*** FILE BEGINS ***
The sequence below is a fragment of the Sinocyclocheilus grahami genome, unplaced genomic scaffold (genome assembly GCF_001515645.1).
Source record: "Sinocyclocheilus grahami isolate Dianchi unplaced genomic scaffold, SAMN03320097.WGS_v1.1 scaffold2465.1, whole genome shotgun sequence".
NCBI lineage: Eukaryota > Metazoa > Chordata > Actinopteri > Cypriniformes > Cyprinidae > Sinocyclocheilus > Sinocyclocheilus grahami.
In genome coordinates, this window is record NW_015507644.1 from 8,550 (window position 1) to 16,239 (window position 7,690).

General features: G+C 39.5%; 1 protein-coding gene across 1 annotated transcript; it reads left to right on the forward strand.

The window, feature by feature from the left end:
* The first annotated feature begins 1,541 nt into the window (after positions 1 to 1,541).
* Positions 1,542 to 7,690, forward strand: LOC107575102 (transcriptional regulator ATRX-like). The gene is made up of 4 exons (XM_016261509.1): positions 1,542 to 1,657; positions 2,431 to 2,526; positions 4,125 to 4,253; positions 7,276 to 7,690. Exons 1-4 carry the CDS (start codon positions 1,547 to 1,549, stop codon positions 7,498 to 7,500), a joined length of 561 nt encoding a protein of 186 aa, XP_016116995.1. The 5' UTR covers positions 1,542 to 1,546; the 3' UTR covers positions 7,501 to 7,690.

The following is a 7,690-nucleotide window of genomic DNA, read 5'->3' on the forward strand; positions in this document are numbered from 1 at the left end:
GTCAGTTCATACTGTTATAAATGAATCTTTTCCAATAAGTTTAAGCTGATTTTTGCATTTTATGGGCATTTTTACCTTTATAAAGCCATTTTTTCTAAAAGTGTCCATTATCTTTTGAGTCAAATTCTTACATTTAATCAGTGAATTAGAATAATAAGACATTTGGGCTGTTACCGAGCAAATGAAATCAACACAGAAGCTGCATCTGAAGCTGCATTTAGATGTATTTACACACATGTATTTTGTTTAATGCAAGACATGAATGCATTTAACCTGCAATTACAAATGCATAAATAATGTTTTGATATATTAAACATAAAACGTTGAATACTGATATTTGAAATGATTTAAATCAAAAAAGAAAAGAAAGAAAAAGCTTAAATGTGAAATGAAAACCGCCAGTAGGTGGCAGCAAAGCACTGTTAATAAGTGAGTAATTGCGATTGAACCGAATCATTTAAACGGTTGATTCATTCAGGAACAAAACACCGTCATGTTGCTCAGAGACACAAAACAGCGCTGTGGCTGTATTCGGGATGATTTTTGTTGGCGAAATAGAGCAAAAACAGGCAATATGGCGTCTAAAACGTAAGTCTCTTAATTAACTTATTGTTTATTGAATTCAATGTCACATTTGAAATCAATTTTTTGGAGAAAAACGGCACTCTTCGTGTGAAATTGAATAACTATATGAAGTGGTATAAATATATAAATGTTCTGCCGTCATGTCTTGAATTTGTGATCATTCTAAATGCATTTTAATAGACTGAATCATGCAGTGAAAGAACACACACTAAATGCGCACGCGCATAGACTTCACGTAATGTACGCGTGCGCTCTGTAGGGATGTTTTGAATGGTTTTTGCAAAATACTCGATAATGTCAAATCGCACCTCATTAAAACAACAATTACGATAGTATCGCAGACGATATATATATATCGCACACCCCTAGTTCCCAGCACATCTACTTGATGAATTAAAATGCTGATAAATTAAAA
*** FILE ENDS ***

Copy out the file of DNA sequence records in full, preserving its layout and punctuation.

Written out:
The sequence below is a fragment of the Sinocyclocheilus grahami genome, unplaced genomic scaffold (genome assembly GCF_001515645.1).
Source record: "Sinocyclocheilus grahami isolate Dianchi unplaced genomic scaffold, SAMN03320097.WGS_v1.1 scaffold2465.1, whole genome shotgun sequence".
NCBI lineage: Eukaryota > Metazoa > Chordata > Actinopteri > Cypriniformes > Cyprinidae > Sinocyclocheilus > Sinocyclocheilus grahami.
In genome coordinates, this window is record NW_015507644.1 from 8,550 (window position 1) to 16,239 (window position 7,690).

General features: G+C 39.5%; 1 protein-coding gene across 1 annotated transcript; it reads left to right on the forward strand.

The window, feature by feature from the left end:
* The first annotated feature begins 1,541 nt into the window (after positions 1 to 1,541).
* Positions 1,542 to 7,690, forward strand: LOC107575102 (transcriptional regulator ATRX-like). The gene is made up of 4 exons (XM_016261509.1): positions 1,542 to 1,657; positions 2,431 to 2,526; positions 4,125 to 4,253; positions 7,276 to 7,690. Exons 1-4 carry the CDS (start codon positions 1,547 to 1,549, stop codon positions 7,498 to 7,500), a joined length of 561 nt encoding a protein of 186 aa, XP_016116995.1. The 5' UTR covers positions 1,542 to 1,546; the 3' UTR covers positions 7,501 to 7,690.

The following is a 7,690-nucleotide window of genomic DNA, read 5'->3' on the forward strand; positions in this document are numbered from 1 at the left end:
GTCAGTTCATACTGTTATAAATGAATCTTTTCCAATAAGTTTAAGCTGATTTTTGCATTTTATGGGCATTTTTACCTTTATAAAGCCATTTTTTCTAAAAGTGTCCATTATCTTTTGAGTCAAATTCTTACATTTAATCAGTGAATTAGAATAATAAGACATTTGGGCTGTTACCGAGCAAATGAAATCAACACAGAAGCTGCATCTGAAGCTGCATTTAGATGTATTTACACACATGTATTTTGTTTAATGCAAGACATGAATGCATTTAACCTGCAATTACAAATGCATAAATAATGTTTTGATATATTAAACATAAAACGTTGAATACTGATATTTGAAATGATTTAAATCAAAAAAGAAAAGAAAGAAAAAGCTTAAATGTGAAATGAAAACCGCCAGTAGGTGGCAGCAAAGCACTGTTAATAAGTGAGTAATTGCGATTGAACCGAATCATTTAAACGGTTGATTCATTCAGGAACAAAACACCGTCATGTTGCTCAGAGACACAAAACAGCGCTGTGGCTGTATTCGGGATGATTTTTGTTGGCGAAATAGAGCAAAAACAGGCAATATGGCGTCTAAAACGTAAGTCTCTTAATTAACTTATTGTTTATTGAATTCAATGTCACATTTGAAATCAATTTTTTGGAGAAAAACGGCACTCTTCGTGTGAAATTGAATAACTATATGAAGTGGTATAAATATATAAATGTTCTGCCGTCATGTCTTGAATTTGTGATCATTCTAAATGCATTTTAATAGACTGAATCATGCAGTGAAAGAACACACACTAAATGCGCACGCGCATAGACTTCACGTAATGTACGCGTGCGCTCTGTAGGGATGTTTTGAATGGTTTTTGCAAAATACTCGATAATGTCAAATCGCACCTCATTAAAACAACAATTACGATAGTATCGCAGACGATATATATATATCGCACACCCCTAGTTCCCAGCACATCTACTTGATGAATTAAAATGCTGATAAATTAAAA